Garmin Vivomove HR full review

If you want a smartwatch that looks like a normal watch your options are limited. Hybrid smartwatches mix the looks of a classic watch with smart functionality and should really be more popular than they are. But thanks to limited choice and consumer disinterest there are few to choose from.

Apple Watch dominates the smartwatch market while Fitbit undoubtedly does that for fitness trackers. Garmin has a foot in both those markets, so it’s no surprise to us that the Vivomove HR is an excellent hybrid smartwatch.

For less than £200 it brings every feature you’d want in a smartwatch aside from GPS in a slim attractive casing that simply doesn’t look like a smartwatch. Given the garish appearance of many wearables, we found it a breath of fresh air.

It works with iPhone and Android, making it an attractive alternative to a Fitbit.

Garmin Vivomove HR price and availability

The Garmin Vivomove HR is £169.99 in the UK and $199.99 in the US. You can buy it from the official Garmin store, Amazon UK or Amazon US

This is a little more than the Fossil Q Commuter, a favourite hybrid of ours, but the designs are quite different.

Our sample comes from the good folks at First Class Watches, where you can also pick up the Vivomove HR.

Garmin Vivomove HR design and build

The design of the Vivomove HR appears quite different depending on the colour you pick, and to be honest Garmin hasn’t been at all subtle with its perceived mens and womens versions for the Sport model. While we don’t always agree with the blatant dichotomy here, there’s an all-black version with yellow second hand or a white and gold version with white second hand.

There’s a third that’s a gold and black mix, while two £249.99/$299.99 premium versions have metal bodies and leather straps. Whichever you go for, make sure you get either a small/medium or large strap depending on your wrist size

We mention the second hand as it’s the only that is coloured and on the black in particular makes the yellow stand out in a way we personally like. Also yellow are the twelve and six markers, with grey minute markers the whole way around and the Garmin brand logo where you’d expect.

No colour combo is obviously a smartwatch. We had the black version and no one asked us the whole time we had it on if it was one. So, this is not the piece of tech to wear if you want to get people fawning over it.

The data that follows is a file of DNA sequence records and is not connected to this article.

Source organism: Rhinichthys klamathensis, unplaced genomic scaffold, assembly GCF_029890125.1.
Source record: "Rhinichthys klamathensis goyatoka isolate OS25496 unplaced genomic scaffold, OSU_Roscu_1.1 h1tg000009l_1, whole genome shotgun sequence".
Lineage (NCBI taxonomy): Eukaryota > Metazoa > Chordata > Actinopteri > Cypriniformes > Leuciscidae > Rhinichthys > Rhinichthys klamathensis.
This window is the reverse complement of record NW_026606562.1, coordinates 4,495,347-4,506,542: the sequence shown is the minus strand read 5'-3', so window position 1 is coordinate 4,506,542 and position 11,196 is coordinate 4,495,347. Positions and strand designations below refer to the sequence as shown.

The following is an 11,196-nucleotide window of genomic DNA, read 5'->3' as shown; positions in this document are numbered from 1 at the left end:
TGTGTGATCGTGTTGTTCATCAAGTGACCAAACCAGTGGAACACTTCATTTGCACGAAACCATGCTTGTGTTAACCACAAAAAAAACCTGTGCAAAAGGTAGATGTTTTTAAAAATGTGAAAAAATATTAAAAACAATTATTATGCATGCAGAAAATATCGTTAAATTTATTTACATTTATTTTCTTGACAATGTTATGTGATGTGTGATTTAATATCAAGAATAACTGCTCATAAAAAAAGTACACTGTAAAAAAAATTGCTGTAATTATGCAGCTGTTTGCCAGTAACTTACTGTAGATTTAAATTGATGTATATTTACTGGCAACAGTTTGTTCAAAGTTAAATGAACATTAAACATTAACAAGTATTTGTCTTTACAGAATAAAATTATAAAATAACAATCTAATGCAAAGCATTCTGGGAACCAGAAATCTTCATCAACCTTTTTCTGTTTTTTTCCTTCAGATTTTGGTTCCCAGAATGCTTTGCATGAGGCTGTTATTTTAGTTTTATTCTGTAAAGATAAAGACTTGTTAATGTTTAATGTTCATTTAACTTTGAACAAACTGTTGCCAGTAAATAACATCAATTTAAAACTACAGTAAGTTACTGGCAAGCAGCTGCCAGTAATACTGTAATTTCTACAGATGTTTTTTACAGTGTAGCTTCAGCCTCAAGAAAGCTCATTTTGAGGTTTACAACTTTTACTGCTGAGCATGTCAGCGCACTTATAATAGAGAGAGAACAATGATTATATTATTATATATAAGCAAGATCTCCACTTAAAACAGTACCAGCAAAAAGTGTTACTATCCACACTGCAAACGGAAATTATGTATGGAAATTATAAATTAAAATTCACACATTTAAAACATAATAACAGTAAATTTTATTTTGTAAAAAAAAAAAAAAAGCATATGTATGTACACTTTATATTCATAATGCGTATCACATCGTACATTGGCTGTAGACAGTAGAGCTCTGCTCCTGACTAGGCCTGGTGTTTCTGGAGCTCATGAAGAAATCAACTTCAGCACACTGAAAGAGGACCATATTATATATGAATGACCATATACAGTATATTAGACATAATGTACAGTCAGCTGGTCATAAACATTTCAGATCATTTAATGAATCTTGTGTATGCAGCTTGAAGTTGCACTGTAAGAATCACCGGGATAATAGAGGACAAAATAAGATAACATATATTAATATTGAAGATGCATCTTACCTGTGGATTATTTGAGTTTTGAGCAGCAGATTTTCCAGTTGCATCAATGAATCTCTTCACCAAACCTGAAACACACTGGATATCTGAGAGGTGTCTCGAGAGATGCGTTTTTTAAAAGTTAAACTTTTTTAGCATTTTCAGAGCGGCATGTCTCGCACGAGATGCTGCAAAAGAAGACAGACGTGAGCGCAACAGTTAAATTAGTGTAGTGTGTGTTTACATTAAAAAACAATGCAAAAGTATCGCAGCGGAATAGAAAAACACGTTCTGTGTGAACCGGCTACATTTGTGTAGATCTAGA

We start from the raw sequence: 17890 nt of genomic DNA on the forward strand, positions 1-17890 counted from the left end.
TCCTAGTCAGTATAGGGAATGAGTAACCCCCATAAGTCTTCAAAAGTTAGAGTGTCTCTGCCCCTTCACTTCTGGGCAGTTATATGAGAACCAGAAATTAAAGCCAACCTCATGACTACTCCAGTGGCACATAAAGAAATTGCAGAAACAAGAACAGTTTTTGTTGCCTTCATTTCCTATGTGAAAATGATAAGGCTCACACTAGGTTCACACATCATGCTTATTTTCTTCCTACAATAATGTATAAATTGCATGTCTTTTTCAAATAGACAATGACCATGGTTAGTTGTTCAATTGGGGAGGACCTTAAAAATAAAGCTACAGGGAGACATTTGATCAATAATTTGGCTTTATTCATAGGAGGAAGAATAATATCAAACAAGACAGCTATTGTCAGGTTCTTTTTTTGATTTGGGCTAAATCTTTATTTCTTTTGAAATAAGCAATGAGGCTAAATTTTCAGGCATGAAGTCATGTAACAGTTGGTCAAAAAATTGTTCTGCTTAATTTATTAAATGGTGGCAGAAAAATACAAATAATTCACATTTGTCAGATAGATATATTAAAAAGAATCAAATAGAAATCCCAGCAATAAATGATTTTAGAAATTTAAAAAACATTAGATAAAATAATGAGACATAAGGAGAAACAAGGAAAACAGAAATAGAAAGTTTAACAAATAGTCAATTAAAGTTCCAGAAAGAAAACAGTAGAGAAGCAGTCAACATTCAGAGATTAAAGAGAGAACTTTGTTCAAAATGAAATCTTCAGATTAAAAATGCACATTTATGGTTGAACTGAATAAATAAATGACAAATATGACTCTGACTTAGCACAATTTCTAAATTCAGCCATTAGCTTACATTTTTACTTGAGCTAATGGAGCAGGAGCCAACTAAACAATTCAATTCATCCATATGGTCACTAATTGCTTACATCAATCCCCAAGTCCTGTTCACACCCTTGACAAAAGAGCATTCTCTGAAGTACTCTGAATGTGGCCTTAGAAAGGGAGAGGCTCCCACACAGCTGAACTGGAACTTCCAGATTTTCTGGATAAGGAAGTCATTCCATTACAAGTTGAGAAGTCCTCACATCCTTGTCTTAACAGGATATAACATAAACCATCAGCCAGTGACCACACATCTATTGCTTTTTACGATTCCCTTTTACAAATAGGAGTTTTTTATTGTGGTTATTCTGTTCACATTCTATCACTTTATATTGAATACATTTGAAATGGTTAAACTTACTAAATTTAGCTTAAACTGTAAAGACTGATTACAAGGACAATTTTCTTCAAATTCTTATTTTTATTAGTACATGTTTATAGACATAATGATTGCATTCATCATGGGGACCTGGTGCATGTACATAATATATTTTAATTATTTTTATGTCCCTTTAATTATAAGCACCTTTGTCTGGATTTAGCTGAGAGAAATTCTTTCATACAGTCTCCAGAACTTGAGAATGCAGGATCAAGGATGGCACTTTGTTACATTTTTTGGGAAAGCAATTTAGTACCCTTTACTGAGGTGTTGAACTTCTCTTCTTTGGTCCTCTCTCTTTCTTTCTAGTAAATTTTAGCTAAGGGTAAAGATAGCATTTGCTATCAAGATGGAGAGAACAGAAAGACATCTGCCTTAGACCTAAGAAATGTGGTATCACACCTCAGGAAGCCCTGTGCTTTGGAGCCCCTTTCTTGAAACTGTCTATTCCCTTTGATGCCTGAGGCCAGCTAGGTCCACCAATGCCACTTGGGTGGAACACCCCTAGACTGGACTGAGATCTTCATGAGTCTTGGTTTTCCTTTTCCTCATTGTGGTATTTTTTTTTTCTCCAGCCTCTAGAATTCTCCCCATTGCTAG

But when we showed off the hidden screen, many were impressed given its subtly. It sits in a body casing that is very slim considering it also has a heart rate monitor on the underside next to the proprietary charging pins where the charger clips on, crocodile fashion.

The Vivomove HR sits very snug on our wrist and never felt too bulky. The Sport model we had has a silicone strap that’s smooth on the inside and has a crosshatch pattern on the outside.

It’s not the most high-quality strap but it’s the one you want if you’re going to be getting sweaty using it for fitness tracking. Each side of the strap has quick release tabs to change straps or clean the parts.

We personally like rocking the Vivomove HR, but its design isn’t for everyone – for the price, some might find the black version is quite nondescript.

Garmin Vivomove HR features and specs

As well as telling the time, the Vivomove HR has a surprising amount of fitness tricks up its sleeve. It has a heart rate monitor and stress monitor function, full notification support, auto activity detection and full activity tracking with the Garmin Connect app. Here’s what we think of each feature.

Display and notifications

The screen is offset centre to the left to accommodate a back button but displays most information centrally. It is sometimes obscured by the hands given they are analogue but raising your wrist or a double tap on the usually camouflaged screen area reveals a white LCD with simple dot style read out.

The watch’s party trick is the hands mechanically moving to ten past ten to get out the way of the screen and then returning to the correct time when the screen fades. It’s pretty cool.